• The first thing we need to speak about is segmentation. Since most of the requests are will come from guests using laptops, I’m going to assume they’ll be asking for WiFi access first. One of first things that need to be done here is the creation of a guest WiFi network. One way this can be done is by creating a separate SSID for guests that terminate on an isolated VLAN and go out to the internet segmented from your internal networks. The goal here is to keep them isolated. The internet access can go directly out your corporate outbound internet connection, if it’s segmented, or you can have a separate circuit (DSL, cable, etc.) installed, which completely removes them from egressing out with the remainder of your internal employees. Either way works fine, just as long as they’re segmented. Make sure you firewall policy enforces your segmentation. (The latest release of the AlgoSec Suite can really help here)
  •  Access to the guest wireless should also be locked down. Not everyone within range of the access point should be given free WiFi out of your network. Your network should be locked down with at least WPA2 using passphrases which are used to authenticate guests to the guest wireless network. Creating a captive portal with a user account that was created during the approval process is ideal. Each guest user logging into the portal with guest credentials to the wireless network will be logged. It will also help with creating timeframes of approved access to the WiFI network and removal of user accounts after a predefined date. It’s important to control the access to the WiFi network in order to police who, how and when a guest can connect to your network. Access should also be removed once the guests no longer need it.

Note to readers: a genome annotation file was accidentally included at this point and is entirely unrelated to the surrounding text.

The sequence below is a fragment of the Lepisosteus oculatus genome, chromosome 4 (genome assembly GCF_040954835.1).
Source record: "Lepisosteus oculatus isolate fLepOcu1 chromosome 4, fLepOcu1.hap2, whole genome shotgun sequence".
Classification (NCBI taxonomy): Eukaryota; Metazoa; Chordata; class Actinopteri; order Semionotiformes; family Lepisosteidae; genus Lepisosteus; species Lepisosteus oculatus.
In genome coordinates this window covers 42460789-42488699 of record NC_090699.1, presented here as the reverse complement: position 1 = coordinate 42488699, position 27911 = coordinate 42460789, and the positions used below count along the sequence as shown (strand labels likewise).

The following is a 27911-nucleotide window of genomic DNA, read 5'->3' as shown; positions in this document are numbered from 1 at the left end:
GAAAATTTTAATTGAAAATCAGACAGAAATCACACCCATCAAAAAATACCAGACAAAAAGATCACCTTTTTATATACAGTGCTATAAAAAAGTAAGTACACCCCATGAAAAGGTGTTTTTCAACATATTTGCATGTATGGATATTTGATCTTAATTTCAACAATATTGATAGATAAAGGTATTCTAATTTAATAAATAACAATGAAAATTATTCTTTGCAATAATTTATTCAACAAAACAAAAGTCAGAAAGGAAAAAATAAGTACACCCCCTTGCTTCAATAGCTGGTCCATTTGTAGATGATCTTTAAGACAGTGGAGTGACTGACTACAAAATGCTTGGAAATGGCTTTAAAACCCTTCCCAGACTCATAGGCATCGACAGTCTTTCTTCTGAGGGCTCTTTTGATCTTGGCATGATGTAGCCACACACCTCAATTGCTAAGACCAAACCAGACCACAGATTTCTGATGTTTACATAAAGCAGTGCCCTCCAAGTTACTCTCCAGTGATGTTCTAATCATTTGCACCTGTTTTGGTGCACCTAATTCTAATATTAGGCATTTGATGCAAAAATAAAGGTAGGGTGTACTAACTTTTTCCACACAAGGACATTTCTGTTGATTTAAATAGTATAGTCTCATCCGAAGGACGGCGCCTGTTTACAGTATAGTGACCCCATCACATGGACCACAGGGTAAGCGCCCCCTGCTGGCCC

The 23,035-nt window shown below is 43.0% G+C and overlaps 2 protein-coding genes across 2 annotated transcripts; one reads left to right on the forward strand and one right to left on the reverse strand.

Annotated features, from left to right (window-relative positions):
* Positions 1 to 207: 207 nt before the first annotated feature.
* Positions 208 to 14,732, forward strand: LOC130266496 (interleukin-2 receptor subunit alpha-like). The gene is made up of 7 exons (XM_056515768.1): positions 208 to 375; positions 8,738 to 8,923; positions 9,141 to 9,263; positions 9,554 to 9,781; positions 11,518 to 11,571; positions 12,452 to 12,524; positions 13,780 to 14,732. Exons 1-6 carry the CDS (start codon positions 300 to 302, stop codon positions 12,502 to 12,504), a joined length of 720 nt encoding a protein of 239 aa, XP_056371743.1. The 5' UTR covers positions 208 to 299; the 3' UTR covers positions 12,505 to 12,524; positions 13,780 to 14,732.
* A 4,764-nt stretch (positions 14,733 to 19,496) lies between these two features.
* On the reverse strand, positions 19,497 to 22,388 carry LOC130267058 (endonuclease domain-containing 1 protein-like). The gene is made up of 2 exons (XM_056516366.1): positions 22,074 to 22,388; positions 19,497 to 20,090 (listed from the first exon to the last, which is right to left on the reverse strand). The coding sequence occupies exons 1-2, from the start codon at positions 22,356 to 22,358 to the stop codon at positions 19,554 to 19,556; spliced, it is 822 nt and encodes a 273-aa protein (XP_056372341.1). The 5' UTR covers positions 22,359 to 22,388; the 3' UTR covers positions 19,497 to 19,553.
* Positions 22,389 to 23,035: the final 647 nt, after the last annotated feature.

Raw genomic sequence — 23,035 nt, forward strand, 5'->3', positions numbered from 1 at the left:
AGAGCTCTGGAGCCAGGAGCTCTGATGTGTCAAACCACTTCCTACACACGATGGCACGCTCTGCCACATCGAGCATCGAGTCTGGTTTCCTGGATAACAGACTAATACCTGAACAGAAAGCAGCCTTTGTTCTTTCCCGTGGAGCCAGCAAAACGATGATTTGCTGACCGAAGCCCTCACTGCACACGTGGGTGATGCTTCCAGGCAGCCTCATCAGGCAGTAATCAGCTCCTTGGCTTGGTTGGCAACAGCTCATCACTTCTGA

• Monitoring the traffic on the guest network should still be done, even if they’re not on your systems or hitting your internal networks. In the greater scheme of things, this is your network and you don’t want anyone doing something nefarious to other guests, trying to do something illegal from a network you own, or have malware spread to others connected to the same network. This network can be a little hairy at times, but we should still keep an eye as to what’s happening on it. Installing an IDS/IPS on the network after the traffic’s terminated into the wired network is something that needs to be done. You need to know if you see traffic sourced from the guest WiFi network that’s doing something evil. Even with segmentation in place, you need to know what’s going on. You should also put some type of web filtering in place on this network. Just because they’re guests doesn’t mean that they get full access to the internet from your network block. Remember, the world is going to see this traffic sourced as your company, not as the guest that’s sitting in your company. Don’t get yourself in trouble by allowing them to browse every site under the sun. You can put a custom policy in for your web filtering based off the guest WiFi network, but don’t just leave it open.

Integrating Threat Intelligence Into Your Security Program

When it comes to securing your assets you need all the help you can get and it’s about time we realized that we’re not in this alone. Many other security teams are in the same boat and we need to stick together when it comes to defending our data and infrastructures. We’re in a constant arms race with the bad guys who have been known to join forces and attack a particular group/organization to fulfill their evil agenda. With the bad guys working together and sharing information, why can’t we? This is why threat intelligence has become such a burgeoning new market. Once we grasp the fact that we’re not in this alone, we can start understanding that there’s the possibility to share our resources to help defend against the other side.